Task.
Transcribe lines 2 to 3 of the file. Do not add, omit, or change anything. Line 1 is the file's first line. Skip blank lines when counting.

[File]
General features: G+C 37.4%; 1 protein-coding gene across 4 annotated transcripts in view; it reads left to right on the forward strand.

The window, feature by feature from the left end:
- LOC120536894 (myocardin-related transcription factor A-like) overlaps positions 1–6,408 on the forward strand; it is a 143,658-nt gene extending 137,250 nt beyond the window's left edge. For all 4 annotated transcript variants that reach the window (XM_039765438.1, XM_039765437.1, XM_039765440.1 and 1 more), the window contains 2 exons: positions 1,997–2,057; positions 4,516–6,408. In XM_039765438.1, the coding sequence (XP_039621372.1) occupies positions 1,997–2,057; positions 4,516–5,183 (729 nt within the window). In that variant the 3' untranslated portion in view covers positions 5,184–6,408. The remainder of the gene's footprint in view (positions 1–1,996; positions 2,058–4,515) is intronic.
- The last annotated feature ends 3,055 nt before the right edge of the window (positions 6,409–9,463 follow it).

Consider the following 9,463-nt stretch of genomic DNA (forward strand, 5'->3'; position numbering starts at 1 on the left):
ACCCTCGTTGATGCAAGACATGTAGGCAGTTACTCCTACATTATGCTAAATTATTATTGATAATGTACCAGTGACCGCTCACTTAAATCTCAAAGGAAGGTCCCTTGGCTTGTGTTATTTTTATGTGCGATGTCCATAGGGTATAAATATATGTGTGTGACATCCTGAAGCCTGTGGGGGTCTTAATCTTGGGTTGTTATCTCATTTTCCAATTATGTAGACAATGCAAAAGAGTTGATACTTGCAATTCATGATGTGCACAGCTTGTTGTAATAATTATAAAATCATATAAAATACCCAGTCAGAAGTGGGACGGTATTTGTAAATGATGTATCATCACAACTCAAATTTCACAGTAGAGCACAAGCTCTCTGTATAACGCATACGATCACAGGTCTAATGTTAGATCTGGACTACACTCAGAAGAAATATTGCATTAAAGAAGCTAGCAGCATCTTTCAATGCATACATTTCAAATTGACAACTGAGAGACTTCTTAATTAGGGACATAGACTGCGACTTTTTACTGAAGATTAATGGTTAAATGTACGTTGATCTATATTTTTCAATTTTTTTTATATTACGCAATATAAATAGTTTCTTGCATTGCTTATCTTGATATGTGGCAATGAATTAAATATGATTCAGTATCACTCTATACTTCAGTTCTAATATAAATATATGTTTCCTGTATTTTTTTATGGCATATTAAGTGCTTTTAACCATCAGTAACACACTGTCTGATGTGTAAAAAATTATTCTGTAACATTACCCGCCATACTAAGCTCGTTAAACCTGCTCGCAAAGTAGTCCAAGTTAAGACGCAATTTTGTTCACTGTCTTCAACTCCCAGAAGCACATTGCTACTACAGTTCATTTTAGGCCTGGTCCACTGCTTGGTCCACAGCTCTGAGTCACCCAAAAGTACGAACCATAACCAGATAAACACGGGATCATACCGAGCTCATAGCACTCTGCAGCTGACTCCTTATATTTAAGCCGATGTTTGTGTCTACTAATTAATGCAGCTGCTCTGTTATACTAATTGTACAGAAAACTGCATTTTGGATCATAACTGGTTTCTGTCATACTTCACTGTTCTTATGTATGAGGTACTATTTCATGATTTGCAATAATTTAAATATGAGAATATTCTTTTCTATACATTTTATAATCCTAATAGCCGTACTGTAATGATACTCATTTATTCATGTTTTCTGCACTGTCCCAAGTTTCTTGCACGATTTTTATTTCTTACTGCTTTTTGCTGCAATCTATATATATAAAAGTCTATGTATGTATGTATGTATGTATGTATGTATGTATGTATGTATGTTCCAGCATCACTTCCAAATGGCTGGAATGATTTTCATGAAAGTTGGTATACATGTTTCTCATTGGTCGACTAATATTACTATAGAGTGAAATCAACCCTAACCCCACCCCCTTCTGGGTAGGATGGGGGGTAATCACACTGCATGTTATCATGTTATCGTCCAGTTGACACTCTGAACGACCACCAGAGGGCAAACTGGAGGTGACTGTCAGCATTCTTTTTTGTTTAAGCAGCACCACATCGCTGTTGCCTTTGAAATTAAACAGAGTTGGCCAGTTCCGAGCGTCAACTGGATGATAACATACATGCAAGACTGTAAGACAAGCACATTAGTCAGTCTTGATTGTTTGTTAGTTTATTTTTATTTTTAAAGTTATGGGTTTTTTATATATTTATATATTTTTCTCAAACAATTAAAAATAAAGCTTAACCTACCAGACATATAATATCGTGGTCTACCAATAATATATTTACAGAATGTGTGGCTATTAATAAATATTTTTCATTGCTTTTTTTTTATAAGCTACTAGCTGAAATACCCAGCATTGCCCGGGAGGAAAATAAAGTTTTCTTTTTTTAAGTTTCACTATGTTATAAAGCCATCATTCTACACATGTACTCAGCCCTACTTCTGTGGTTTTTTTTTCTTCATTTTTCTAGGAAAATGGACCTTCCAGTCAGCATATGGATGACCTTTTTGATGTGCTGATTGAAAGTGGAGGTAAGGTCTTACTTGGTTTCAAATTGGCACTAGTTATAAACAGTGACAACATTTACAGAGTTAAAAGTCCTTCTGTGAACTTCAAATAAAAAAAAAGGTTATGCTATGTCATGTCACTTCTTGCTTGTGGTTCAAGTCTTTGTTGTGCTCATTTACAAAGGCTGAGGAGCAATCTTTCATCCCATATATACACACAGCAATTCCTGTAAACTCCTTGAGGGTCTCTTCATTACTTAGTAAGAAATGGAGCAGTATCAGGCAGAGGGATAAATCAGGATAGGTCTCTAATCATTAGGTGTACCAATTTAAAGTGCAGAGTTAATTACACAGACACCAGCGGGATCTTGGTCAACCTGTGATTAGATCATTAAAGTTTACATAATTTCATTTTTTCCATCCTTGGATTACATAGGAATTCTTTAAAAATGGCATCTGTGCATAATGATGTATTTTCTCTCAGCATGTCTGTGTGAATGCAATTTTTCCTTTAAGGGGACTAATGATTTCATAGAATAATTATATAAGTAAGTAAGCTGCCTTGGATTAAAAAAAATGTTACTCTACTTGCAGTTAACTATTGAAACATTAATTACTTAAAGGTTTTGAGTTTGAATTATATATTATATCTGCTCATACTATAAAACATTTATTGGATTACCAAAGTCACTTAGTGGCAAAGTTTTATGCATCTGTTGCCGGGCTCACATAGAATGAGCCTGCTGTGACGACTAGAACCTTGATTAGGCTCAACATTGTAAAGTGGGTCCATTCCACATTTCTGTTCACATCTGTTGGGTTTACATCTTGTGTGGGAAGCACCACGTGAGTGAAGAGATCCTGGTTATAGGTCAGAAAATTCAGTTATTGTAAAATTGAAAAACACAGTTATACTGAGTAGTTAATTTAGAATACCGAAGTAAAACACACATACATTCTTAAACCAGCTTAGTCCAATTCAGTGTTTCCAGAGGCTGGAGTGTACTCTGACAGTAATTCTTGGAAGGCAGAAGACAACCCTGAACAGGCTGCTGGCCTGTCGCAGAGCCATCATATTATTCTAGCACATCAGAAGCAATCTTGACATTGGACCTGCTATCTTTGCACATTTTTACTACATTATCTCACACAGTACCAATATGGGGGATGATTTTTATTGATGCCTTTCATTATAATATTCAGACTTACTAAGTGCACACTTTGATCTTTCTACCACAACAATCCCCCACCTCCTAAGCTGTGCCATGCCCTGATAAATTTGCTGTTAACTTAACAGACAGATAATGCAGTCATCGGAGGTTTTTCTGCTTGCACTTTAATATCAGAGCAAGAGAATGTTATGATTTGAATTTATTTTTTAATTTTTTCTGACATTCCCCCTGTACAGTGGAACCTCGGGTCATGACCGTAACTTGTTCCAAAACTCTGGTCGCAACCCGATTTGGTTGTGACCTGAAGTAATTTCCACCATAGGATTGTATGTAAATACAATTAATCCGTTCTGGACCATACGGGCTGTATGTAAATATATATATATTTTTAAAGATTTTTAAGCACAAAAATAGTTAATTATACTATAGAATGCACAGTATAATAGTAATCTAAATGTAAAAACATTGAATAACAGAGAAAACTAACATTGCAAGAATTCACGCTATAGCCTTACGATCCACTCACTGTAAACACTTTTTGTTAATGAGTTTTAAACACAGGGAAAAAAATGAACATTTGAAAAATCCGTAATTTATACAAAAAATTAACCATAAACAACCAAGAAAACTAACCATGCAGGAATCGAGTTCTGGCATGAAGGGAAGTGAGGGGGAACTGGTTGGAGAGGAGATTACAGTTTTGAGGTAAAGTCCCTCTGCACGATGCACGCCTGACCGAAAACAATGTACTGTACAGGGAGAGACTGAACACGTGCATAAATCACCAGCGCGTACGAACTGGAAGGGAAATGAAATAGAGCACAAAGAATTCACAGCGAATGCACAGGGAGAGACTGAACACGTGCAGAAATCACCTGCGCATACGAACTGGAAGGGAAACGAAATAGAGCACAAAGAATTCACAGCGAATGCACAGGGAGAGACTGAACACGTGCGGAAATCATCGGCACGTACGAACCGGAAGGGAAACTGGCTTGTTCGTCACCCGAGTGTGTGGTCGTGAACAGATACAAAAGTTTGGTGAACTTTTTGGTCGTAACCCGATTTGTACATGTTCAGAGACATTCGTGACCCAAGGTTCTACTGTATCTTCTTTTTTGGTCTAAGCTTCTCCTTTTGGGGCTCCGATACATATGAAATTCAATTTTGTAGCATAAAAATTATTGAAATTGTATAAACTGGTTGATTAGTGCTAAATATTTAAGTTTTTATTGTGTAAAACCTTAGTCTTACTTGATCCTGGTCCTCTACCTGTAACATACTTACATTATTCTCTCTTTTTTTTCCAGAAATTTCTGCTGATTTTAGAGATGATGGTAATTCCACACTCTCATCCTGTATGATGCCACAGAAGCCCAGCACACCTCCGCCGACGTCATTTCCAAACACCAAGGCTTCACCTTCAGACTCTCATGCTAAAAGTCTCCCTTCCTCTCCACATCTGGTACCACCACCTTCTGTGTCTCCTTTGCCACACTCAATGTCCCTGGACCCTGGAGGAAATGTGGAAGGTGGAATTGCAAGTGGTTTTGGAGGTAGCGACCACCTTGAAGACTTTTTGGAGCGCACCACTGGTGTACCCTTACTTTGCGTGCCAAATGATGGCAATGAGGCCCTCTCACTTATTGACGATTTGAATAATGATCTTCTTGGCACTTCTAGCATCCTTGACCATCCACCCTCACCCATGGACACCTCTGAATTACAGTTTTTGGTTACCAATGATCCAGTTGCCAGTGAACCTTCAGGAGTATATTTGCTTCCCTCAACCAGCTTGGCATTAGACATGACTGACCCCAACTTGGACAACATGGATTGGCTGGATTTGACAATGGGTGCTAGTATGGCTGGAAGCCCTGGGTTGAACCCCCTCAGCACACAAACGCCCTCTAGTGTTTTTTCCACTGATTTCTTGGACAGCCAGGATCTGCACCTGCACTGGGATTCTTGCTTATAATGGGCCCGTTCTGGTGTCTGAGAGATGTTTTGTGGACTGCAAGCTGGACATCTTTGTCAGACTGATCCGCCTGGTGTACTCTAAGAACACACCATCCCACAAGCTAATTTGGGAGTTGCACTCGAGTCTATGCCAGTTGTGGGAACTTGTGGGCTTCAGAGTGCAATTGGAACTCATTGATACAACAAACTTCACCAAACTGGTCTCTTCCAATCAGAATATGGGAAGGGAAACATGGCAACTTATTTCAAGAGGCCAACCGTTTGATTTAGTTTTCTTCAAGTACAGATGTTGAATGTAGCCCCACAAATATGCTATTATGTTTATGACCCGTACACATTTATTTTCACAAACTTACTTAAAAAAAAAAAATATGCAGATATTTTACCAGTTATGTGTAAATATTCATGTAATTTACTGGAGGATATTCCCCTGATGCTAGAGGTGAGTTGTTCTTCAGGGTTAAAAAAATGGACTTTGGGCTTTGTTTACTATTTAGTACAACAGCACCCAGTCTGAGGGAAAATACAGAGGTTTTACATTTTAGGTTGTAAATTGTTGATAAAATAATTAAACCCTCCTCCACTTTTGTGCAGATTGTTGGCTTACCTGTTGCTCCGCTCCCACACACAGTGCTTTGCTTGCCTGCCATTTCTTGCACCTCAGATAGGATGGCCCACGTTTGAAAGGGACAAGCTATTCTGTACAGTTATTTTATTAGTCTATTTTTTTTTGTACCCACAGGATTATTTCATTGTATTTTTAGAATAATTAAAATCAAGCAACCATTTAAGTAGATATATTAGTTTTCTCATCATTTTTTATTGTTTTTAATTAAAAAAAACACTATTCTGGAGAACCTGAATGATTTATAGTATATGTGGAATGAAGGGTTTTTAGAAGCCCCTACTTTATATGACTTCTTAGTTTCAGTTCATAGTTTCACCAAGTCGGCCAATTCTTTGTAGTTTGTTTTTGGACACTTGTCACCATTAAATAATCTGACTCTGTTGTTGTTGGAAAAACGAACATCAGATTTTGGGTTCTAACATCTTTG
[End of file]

The window, feature by feature from the left end:
- LOC120536894 (myocardin-related transcription factor A-like) overlaps positions 1–6,408 on the forward strand; it is a 143,658-nt gene extending 137,250 nt beyond the window's left edge. For all 4 annotated transcript variants that reach the window (XM_039765438.1, XM_039765437.1, XM_039765440.1 and 1 more), the window contains 2 exons: positions 1,997–2,057; positions 4,516–6,408. In XM_039765438.1, the coding sequence (XP_039621372.1) occupies positions 1,997–2,057; positions 4,516–5,183 (729 nt within the window). In that variant the 3' untranslated portion in view covers positions 5,184–6,408. The remainder of the gene's footprint in view (positions 1–1,996; positions 2,058–4,515) is intronic.